No matter where you are in your writing journey (or whatever your goal is) remember to do something. Anything. Don't neglect your dream, or it will slip away, leaving you at the same place you are now. And I don't know about anyone else, but I every once in a while I like to get a fresh view to look at.

24 April 2012

The Legend of Korra

I'm a huge fan of the original Avatar-The Last Airbender. The TV show, not that sorry excuse of a movie. That, in my world, never happened.

So when my friends (they have kids and keep up on these things—at least that's the excuse they use) told me that the new “Avatar” was out, I was excited. My awesome friend downloaded the first two episodes on I-Tunes and we watched it! Yay!

Yes, I still like cartoons. I will never get over it. Ever.

I was kind of surprised (having not seen even the tiniest if previews for this) that it's geared more toward teenagers. The original definitely went for the younger crowd—elementary school kids. This one might be following the original series' fans as they grow up. They're teenager-ish now, so they'll watch it, right?

Uh, let's mention that my friend and I just got finished watching it...I'm just a few years over *cough* 21.

Anyway, sorry, easily distracted today. I liked it. The original humor is still there, but somewhat subdued. I like Korra, the new Avatar, and the two brothers that she joined on the professional bending circuit. Extreme sports with bending? Yes please.

Not that I have an overly high standard for cartoons, but I can't think of anything I didn't like. There was mystery, humor, cool fighting, bending, good characters, a mystery or two, conflict and a horribly serious statue of Ang.

So yeah, I'll be watching more. If someone downloads it for me. If not, I'll have to wait until it comes to NetFlix.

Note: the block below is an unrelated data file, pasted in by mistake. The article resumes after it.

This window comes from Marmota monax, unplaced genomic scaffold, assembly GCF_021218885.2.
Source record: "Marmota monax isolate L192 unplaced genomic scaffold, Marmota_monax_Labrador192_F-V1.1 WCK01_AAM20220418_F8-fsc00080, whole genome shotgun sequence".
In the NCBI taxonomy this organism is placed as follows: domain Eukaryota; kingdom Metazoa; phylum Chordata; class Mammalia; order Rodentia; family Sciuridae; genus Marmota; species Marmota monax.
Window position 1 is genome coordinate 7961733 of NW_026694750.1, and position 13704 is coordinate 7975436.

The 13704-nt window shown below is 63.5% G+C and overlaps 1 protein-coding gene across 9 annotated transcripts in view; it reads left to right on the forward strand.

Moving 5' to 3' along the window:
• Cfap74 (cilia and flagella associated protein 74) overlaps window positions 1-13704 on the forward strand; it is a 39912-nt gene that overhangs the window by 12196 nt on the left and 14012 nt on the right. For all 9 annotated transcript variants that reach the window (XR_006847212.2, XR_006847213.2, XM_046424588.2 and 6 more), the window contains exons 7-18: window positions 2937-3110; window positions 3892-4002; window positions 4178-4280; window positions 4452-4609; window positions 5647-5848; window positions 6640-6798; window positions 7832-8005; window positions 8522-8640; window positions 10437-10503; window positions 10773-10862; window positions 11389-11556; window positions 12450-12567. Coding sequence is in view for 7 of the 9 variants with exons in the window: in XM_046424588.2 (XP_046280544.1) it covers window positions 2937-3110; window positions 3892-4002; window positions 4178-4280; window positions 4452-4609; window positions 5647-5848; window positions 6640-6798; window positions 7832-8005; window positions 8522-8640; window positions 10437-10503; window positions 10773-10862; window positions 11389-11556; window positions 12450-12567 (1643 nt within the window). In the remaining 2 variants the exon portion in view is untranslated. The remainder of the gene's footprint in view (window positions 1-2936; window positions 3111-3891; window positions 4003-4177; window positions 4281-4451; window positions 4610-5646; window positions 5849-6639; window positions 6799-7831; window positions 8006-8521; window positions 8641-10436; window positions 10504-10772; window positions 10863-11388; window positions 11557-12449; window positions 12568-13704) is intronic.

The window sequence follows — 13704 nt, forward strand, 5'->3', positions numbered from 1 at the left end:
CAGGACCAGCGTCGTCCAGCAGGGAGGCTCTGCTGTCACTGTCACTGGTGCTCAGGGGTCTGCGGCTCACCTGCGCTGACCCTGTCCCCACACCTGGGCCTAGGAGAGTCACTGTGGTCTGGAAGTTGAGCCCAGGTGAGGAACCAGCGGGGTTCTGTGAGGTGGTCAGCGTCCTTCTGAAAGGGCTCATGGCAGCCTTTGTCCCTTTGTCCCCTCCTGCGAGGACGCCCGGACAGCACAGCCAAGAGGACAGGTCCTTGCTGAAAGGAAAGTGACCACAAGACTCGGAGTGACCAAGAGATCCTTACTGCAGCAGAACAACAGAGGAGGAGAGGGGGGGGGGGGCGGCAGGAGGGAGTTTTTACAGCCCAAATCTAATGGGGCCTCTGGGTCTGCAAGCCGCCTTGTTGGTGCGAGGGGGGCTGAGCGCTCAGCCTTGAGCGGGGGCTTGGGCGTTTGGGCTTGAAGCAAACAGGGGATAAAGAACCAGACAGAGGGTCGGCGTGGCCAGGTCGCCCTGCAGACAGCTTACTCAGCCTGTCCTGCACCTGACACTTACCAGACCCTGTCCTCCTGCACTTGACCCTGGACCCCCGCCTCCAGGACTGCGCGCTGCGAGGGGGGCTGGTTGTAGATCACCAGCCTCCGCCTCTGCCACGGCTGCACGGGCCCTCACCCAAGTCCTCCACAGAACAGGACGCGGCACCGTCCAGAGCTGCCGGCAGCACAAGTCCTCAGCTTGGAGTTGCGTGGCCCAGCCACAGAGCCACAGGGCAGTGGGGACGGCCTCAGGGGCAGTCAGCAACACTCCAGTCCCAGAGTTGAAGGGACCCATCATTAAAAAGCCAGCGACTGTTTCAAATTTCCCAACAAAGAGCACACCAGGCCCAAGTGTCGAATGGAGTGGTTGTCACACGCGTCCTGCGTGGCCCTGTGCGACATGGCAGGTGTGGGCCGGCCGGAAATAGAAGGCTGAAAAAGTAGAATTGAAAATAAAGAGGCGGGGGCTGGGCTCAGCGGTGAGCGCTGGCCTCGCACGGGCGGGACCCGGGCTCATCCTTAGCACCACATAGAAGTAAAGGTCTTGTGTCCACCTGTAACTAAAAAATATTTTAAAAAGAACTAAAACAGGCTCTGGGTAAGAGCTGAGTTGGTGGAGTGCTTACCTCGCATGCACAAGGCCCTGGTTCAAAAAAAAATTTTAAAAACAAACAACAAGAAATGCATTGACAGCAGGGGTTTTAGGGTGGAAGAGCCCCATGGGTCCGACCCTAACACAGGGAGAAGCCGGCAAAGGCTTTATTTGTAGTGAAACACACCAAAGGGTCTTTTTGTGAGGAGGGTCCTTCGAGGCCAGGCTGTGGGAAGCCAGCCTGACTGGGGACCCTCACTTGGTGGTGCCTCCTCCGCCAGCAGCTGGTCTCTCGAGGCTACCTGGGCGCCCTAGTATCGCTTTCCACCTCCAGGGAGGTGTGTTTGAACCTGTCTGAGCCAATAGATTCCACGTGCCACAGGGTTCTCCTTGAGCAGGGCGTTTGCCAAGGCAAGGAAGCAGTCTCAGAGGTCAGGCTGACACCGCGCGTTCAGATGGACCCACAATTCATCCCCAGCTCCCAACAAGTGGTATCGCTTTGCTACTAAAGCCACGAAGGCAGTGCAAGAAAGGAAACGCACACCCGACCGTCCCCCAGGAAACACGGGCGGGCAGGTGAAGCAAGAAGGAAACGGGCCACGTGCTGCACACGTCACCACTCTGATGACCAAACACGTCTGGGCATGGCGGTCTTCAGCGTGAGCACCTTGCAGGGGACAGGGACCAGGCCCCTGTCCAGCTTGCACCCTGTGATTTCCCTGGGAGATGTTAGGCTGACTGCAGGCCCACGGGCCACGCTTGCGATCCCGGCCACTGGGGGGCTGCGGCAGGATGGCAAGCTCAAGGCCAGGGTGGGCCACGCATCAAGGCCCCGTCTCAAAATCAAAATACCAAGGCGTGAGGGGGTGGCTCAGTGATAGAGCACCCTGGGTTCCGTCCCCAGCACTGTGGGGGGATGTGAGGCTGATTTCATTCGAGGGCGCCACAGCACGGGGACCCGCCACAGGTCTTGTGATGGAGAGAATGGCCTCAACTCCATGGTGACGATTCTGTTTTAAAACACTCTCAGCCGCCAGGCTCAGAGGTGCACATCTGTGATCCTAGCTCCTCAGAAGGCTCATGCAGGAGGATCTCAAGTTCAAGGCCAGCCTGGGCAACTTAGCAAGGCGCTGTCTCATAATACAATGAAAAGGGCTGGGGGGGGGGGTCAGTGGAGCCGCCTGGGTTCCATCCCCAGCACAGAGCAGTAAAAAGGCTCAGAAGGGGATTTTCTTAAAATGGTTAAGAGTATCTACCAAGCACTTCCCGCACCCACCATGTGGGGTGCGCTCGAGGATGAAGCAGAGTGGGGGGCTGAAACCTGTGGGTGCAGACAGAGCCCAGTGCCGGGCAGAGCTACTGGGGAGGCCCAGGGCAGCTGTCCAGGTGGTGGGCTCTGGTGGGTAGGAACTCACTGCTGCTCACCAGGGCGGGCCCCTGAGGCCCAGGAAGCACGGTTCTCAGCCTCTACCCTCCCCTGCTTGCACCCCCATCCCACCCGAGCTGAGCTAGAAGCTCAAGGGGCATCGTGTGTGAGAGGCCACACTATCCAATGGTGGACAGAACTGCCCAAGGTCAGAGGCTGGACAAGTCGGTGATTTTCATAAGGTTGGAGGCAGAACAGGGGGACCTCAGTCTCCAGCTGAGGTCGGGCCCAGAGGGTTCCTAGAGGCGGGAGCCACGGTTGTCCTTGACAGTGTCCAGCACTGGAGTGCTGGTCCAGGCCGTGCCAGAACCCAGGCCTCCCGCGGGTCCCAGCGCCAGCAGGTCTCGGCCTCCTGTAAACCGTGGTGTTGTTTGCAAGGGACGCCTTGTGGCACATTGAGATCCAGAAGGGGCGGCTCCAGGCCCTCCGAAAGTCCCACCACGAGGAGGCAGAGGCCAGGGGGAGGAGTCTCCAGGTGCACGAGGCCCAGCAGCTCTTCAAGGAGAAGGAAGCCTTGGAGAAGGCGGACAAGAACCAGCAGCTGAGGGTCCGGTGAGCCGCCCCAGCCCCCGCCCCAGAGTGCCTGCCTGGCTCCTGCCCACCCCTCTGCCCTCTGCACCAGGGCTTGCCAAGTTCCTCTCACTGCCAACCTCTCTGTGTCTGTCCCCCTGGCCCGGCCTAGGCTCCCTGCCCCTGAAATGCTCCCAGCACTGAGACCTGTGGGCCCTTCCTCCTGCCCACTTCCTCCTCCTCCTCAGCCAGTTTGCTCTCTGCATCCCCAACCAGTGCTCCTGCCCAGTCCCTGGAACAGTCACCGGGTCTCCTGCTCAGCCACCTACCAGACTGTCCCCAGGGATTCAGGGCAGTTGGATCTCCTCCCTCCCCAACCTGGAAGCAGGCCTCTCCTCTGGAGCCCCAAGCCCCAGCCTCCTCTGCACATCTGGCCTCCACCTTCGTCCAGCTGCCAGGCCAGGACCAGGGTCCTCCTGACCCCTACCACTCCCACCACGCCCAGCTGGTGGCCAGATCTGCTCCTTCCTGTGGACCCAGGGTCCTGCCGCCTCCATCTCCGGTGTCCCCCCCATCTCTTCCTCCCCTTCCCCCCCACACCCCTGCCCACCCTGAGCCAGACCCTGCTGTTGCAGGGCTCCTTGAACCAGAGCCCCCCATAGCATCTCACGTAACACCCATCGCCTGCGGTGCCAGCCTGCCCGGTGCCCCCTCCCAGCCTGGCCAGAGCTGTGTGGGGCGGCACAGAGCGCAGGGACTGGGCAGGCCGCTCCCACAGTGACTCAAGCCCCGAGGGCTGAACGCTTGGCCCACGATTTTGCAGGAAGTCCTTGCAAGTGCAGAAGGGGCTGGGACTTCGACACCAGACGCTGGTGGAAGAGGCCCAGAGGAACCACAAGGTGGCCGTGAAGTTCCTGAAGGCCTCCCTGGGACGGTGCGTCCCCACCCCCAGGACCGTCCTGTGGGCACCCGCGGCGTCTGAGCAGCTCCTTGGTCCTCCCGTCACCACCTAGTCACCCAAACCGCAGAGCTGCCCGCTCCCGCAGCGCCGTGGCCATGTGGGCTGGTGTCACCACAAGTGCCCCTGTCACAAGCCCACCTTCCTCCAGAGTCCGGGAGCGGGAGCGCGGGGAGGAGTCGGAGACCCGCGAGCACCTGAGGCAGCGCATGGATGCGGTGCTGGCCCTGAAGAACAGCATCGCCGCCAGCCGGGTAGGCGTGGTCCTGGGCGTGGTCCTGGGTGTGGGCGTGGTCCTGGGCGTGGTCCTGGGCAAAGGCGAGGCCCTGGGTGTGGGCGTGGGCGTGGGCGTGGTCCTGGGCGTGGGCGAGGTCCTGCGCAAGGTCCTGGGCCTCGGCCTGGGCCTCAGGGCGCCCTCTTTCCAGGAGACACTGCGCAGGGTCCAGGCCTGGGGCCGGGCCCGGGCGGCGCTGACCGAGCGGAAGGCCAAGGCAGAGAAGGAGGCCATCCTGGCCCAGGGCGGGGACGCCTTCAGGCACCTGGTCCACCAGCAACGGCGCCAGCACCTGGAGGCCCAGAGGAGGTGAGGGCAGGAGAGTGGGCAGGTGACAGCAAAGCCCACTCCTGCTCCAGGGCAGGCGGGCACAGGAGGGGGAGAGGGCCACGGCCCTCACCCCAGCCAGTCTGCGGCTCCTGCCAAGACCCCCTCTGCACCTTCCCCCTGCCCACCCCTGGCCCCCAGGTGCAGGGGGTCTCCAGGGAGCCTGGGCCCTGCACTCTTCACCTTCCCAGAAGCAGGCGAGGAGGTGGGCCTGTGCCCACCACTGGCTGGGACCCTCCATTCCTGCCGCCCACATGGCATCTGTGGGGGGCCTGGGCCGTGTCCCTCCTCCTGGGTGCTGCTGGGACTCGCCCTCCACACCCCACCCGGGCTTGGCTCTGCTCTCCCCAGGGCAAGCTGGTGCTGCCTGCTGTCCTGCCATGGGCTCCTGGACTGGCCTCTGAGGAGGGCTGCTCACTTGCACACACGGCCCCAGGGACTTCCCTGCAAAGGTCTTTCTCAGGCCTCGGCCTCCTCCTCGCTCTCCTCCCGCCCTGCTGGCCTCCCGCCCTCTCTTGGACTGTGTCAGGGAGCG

22 April 2012

Let's Start at the very Beginning

Well, it is a very good place to start.

If you'll notice, the name of my blog is Novel Writing or Kung Fu Fighting. I write all sorts of fun fiction, and I train in Shaolin Kempo. Neither of these activities could be, in any sense of the word, labeled easy. Unless you put quitting in there somewhere. But I'm the stubborn sort, and haven't quit either yet. There have been delays, injuries, months without a fresh idea for writing and years where I wondered if I would ever get better at either venture, but I keep going. It took me a while to come up with the reasoning behind my stubborn persistence, and I think it comes down to one simple truth. I'm a bit crazy.

Most writers are.

And most martial arts students are at least crazy enough to let other people try to hit them in the face on a regular basis.

I wonder if doing both balances out the crazy or just makes it worse.

I have different reasons for sticking with each of these activities. My goals for writing and my goals for Kempo are very different, but the two combined make for a very interesting learning perspective.